EYE OF THE STAR is a high action, plot driven novel designed for middle grade readers that mixes elements from past, present, and future.


This doesn't feel at all like a middle grade book to me. For starters the stakes are way too abstract. A middle grade audience is middle schoolers and younger. For those readers, things have to feel real, and to feel real they MUST be personal.

Also middle grade books generally have very young characters. You don't mention any ages here and when I got this I assumed teen age or up for all the characters.

At 50,000 words, this novel this novel sees mankind through the eyes of something no longer human, as she discovers that the world, no, the universe, is not so black and white.

Your sentence structure conveys that this novel discovers the world. She (a pronoun) refers to the preceding noun (in this case this novel).  Again, this kind of writing says you're not yet in command of your craft. 

And repeating "this novel" is such sloppy proofreading that I actually went back to your original email to make sure I did not copy and paste incorrectly.

I don't say this to shame you; my daily blog has at least one typo a day, and there are readers who have fun finding them and letting me know.  BUT your query must rise to a higher standard than daily shark yammering. Your query tells me not just about the story, but about how meticulous you are about your writing.

 This kind of error tells me I'll find more of the same in your book, and more than anything else, that's why I'd say no to this.  I can't read a novel that needs copy editing. Developmental editing sure, but NOT copy editing.

Thank you for your consideration.

You've got a couple big problems here. The biggest one is that I think you need more writing time. You learn to revise by writing and revising. And not by revising the same novel over  and over. You need fresh material to revise.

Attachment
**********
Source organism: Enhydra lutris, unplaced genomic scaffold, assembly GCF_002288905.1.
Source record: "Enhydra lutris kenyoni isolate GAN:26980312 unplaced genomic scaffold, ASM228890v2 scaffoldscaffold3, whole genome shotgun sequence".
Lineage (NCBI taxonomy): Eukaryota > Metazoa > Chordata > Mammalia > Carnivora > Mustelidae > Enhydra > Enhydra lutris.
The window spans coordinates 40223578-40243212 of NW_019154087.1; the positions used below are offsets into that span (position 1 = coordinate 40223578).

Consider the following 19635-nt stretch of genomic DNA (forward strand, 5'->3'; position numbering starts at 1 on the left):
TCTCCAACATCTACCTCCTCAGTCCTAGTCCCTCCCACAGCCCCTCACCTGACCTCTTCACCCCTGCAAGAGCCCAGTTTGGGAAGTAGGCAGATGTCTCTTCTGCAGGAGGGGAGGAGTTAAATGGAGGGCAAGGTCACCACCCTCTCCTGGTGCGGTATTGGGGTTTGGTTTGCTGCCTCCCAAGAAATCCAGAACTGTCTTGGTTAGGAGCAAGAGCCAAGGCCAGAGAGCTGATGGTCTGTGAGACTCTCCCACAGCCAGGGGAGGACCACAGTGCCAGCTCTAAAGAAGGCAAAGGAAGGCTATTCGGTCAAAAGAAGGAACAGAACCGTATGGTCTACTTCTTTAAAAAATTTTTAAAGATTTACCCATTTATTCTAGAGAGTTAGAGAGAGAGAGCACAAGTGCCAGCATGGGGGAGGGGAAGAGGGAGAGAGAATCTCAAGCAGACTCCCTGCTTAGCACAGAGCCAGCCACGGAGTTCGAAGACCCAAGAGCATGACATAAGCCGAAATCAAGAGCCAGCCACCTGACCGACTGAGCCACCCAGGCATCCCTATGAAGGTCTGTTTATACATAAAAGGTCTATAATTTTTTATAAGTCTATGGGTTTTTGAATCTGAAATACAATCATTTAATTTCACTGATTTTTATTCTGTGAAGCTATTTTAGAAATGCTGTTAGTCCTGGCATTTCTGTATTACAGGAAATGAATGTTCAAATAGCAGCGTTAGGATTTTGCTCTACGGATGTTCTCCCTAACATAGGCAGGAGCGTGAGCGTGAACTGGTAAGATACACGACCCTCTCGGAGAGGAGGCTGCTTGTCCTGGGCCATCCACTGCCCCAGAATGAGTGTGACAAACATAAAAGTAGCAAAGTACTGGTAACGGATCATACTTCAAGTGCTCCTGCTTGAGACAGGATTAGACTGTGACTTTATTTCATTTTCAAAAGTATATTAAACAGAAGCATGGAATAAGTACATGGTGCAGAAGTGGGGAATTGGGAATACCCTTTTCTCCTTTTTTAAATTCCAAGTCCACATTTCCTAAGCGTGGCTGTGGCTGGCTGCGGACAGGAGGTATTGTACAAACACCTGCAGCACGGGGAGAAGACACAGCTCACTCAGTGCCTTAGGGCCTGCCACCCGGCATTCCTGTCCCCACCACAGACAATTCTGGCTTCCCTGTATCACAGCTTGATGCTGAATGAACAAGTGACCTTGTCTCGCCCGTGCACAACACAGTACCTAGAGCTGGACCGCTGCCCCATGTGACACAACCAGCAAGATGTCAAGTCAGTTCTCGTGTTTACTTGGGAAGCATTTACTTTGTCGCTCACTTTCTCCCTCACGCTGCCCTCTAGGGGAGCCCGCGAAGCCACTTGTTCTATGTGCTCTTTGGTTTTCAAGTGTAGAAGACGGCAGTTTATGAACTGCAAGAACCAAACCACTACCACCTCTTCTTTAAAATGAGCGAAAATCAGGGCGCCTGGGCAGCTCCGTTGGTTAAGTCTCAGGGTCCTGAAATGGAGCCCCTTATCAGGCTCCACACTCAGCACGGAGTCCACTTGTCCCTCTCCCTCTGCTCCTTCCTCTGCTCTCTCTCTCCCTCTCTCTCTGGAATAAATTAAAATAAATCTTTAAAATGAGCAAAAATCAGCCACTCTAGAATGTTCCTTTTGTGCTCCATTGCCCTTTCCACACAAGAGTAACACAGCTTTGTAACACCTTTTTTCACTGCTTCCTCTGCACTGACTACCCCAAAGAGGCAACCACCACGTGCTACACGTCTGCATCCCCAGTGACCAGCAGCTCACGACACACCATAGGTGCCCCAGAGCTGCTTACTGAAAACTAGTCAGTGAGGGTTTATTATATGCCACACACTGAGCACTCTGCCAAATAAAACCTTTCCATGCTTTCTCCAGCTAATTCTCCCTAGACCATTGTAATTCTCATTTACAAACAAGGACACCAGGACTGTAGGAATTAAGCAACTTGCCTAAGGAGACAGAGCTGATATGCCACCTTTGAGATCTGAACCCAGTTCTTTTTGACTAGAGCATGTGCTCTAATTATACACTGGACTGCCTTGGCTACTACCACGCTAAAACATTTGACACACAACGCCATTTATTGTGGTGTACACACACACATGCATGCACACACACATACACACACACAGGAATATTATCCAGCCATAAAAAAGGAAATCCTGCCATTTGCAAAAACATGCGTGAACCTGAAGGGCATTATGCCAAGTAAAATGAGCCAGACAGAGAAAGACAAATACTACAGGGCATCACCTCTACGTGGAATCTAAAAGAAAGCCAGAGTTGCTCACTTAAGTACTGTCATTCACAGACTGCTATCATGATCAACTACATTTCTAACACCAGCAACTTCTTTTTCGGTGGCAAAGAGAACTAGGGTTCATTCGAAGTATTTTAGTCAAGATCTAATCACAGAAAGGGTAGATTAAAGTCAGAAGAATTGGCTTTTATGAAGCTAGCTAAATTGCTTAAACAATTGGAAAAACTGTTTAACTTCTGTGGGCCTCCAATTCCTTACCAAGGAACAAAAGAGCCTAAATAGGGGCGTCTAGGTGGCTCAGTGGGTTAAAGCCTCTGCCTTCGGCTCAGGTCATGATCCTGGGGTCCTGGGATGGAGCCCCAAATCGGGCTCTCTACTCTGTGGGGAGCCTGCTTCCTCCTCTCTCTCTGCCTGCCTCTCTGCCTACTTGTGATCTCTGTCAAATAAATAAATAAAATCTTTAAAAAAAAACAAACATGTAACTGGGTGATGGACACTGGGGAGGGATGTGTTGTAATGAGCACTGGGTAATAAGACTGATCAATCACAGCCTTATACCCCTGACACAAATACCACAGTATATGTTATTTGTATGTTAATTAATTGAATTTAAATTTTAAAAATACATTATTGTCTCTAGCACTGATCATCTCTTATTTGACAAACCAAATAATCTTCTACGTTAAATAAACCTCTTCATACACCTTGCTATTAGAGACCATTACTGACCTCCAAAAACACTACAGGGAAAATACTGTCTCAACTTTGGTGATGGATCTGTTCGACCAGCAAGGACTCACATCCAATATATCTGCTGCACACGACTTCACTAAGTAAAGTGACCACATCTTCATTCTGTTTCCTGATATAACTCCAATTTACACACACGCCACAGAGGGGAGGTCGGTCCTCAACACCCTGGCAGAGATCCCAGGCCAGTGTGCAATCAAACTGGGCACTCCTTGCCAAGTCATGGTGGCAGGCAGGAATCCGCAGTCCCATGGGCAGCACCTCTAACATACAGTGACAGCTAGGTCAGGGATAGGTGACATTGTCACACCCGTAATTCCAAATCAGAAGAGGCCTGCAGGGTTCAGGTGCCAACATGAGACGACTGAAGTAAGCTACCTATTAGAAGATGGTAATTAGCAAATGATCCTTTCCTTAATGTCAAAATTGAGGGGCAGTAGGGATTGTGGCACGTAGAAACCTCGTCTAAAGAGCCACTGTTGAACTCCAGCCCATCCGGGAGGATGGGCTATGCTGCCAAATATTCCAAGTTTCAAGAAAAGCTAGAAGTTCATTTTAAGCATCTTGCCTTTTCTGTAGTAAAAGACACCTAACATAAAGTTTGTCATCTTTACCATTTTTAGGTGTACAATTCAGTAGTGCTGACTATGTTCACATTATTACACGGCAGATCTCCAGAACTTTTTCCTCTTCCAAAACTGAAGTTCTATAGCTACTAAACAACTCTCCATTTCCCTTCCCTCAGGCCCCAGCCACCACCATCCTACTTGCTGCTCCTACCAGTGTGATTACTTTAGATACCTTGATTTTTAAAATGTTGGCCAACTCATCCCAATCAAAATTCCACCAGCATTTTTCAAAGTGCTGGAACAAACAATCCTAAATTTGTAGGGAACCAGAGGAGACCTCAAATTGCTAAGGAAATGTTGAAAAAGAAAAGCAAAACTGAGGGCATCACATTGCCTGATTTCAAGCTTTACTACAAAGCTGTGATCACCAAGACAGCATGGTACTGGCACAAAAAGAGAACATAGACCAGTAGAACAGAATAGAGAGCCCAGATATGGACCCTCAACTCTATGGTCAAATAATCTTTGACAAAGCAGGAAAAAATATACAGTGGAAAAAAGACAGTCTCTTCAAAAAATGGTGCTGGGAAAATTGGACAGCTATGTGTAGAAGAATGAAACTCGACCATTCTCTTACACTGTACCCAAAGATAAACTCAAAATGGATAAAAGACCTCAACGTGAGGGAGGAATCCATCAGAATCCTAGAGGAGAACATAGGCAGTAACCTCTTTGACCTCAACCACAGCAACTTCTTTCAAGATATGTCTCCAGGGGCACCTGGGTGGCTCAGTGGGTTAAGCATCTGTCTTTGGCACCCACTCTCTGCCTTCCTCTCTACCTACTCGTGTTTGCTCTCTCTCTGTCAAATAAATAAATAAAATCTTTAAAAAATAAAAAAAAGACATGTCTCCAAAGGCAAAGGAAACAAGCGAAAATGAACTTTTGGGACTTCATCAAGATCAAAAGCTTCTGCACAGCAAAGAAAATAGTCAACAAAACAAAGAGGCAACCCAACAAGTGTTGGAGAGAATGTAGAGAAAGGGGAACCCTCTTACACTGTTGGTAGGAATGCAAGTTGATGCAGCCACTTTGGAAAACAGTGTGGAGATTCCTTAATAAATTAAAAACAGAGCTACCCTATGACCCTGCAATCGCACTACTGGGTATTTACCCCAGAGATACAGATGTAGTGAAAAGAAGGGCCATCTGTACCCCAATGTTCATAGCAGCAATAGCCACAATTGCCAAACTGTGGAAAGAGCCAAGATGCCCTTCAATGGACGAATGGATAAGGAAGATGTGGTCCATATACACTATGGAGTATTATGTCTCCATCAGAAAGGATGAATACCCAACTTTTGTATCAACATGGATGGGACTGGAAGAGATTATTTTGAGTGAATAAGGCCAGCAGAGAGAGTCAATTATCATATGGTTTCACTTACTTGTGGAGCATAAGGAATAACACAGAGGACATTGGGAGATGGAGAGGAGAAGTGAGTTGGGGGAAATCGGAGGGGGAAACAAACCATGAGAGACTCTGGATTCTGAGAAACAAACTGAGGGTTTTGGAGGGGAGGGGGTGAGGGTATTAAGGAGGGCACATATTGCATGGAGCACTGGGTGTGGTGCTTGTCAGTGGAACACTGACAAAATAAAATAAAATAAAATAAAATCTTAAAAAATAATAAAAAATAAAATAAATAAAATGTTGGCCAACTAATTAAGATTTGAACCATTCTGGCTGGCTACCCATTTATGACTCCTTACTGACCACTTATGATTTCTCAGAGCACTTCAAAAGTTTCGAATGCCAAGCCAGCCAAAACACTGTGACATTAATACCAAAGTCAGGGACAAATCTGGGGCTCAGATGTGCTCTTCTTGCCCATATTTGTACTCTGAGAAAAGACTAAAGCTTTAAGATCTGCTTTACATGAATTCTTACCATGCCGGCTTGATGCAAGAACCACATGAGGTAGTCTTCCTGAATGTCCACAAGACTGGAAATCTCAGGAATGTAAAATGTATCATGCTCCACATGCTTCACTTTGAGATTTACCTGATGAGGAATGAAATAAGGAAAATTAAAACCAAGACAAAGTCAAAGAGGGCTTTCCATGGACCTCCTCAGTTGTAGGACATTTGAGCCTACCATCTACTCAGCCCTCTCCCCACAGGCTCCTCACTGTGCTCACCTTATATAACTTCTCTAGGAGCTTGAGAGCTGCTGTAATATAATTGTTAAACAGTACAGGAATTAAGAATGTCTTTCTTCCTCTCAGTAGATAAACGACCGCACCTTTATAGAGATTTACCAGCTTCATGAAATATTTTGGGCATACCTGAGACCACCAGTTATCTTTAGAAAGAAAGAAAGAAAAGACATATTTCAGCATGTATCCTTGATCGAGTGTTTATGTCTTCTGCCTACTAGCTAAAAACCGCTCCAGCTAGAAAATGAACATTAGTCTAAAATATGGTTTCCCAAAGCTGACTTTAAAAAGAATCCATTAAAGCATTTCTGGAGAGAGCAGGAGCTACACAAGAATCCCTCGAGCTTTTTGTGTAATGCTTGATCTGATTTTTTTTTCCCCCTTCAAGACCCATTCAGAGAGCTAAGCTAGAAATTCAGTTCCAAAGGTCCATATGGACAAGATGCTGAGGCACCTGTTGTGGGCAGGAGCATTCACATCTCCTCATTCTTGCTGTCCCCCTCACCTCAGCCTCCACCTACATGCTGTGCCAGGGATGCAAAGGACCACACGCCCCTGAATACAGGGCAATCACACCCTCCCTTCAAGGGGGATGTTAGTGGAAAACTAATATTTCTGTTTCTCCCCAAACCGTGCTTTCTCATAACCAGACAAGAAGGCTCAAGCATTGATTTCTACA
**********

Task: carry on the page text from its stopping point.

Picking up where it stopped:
I think you might need to read more middle grade. If you haven't read more than 100 middle grade books you haven't read enough. And by read, I do NOT mean just read for fun. Read to see how other authors address the problems you have here (abstract stakes; character ages, etc.)

Read both really good books (those that get awards and Best of Year selections) but also read books that are popular. Those aren't often the same thing.

You don't mention if you're a member of the Society of Children's Books Writers and Illustrators.  If you're writing middle grade, membership isn't an option. It's a requirement. It's a group of people who have successfully done what you're trying to do and learning from them has lower stakes than starting to query and getting a face full of rejection.

Here's the link for them.   

One very good thing is your initial question. You knew this query wasn't working. You weren't sure why but you did know. That bodes well for you.

The problem isn't your query. Time for a pause, a stretch of reading/writing/reworking.

Sunday, March 18, 2018

#301-Revised twice

 Revision #2
Dear Query Shark:

She-wolf is a nickname Mina Hearst has earned as an elite assassin whose instincts never let her down. She'd like to know who she works for, but she doesn't always get what she wants, unless it's a new pair of Louboutin heels. When she's told she'll have a partner on her most dangerous assignment yet, taking out men at the head of a billion-dollar human and drug trafficking operation, a partner sounds like a good idea. Until she meets his ego.

This is an ok start. I'd keep reading.

I’m leery of “she-wolf” since it’s sort of like “lady surgeon”; surgeon works just find to describe what she does. Mina’s a wolf, you don’t need the “she”

And of course the idea that shoes define a woman’s character is so last century I really hope you can find an alternative.

Mina's partner Cy has no faith in her instincts, but he knows who they work for, and will tell her if she does what he says. When they're sent to a booby-trapped island to eliminate their final target, Mina knows Cy's overcomplicated strategy will probably get them killed. She's willing to take a risk to find out who her employer is, but she knows she can do the job better alone. Problem is, fighting off the island's guards is a two person task.

Well Cy is certainly a piece of work isn’t he? What a douchecanoe.  Why does he have no faith in her instincts? Is he stupid or just blind?

So why the big whup to know who the employer is?

That seems fairly meaningless in the life or death stakes.